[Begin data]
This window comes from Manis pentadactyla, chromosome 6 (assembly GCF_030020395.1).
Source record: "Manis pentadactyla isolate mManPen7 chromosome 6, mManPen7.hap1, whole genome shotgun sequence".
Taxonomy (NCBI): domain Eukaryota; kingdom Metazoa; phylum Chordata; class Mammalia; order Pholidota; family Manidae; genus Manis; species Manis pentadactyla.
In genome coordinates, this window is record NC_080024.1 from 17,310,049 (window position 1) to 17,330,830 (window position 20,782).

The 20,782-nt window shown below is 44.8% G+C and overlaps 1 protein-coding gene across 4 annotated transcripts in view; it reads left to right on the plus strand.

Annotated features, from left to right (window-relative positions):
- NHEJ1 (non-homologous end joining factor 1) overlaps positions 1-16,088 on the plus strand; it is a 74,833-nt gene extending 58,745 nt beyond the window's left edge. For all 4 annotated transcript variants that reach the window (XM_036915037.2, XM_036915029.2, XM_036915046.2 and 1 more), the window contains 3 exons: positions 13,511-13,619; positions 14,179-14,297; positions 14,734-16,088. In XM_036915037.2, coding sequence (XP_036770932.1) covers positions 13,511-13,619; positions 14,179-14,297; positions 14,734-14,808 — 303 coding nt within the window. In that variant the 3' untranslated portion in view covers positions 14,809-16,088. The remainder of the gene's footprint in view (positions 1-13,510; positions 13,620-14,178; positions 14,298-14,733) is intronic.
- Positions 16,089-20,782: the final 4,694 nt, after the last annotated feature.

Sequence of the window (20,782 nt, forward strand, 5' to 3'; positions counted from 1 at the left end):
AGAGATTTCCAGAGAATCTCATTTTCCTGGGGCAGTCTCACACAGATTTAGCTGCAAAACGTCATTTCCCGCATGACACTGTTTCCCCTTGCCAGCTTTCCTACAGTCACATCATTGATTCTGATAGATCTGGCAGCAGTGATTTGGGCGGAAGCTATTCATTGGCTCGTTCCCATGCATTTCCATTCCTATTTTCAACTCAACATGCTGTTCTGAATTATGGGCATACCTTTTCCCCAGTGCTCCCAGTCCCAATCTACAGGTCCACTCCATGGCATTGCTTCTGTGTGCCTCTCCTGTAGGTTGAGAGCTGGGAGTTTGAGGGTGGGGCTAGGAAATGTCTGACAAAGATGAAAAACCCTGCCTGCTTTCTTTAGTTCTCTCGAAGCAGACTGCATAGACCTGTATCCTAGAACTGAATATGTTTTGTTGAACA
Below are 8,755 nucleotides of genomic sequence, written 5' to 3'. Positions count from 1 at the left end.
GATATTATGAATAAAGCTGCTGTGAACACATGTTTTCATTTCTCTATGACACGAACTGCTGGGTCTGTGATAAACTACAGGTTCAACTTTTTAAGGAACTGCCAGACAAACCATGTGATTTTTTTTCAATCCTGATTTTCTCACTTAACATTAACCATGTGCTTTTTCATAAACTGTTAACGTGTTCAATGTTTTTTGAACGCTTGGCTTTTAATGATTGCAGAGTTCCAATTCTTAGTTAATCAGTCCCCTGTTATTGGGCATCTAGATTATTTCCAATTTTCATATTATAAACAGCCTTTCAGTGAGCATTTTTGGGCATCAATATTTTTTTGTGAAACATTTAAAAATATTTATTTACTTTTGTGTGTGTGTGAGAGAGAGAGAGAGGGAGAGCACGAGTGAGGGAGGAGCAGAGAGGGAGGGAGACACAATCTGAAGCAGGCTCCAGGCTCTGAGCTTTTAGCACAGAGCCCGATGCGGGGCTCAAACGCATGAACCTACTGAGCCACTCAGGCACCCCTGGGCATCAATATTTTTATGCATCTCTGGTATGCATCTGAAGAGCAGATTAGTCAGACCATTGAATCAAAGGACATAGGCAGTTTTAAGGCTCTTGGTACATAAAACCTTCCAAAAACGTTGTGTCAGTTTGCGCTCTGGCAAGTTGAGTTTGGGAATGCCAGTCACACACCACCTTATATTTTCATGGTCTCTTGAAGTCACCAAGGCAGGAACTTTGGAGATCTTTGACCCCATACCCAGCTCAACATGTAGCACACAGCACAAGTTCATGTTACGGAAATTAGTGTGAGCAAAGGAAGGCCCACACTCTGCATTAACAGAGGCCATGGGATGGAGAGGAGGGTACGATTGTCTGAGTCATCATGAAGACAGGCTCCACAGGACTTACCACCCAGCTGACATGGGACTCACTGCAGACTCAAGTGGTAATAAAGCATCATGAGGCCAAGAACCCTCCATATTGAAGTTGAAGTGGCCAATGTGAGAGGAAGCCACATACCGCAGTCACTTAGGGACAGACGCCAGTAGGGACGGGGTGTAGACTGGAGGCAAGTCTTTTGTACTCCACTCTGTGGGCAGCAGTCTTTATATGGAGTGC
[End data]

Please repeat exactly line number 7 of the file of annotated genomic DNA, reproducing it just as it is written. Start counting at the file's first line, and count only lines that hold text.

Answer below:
- NHEJ1 (non-homologous end joining factor 1) overlaps positions 1-16,088 on the plus strand; it is a 74,833-nt gene extending 58,745 nt beyond the window's left edge. For all 4 annotated transcript variants that reach the window (XM_036915037.2, XM_036915029.2, XM_036915046.2 and 1 more), the window contains 3 exons: positions 13,511-13,619; positions 14,179-14,297; positions 14,734-16,088. In XM_036915037.2, coding sequence (XP_036770932.1) covers positions 13,511-13,619; positions 14,179-14,297; positions 14,734-14,808 — 303 coding nt within the window. In that variant the 3' untranslated portion in view covers positions 14,809-16,088. The remainder of the gene's footprint in view (positions 1-13,510; positions 13,620-14,178; positions 14,298-14,733) is intronic.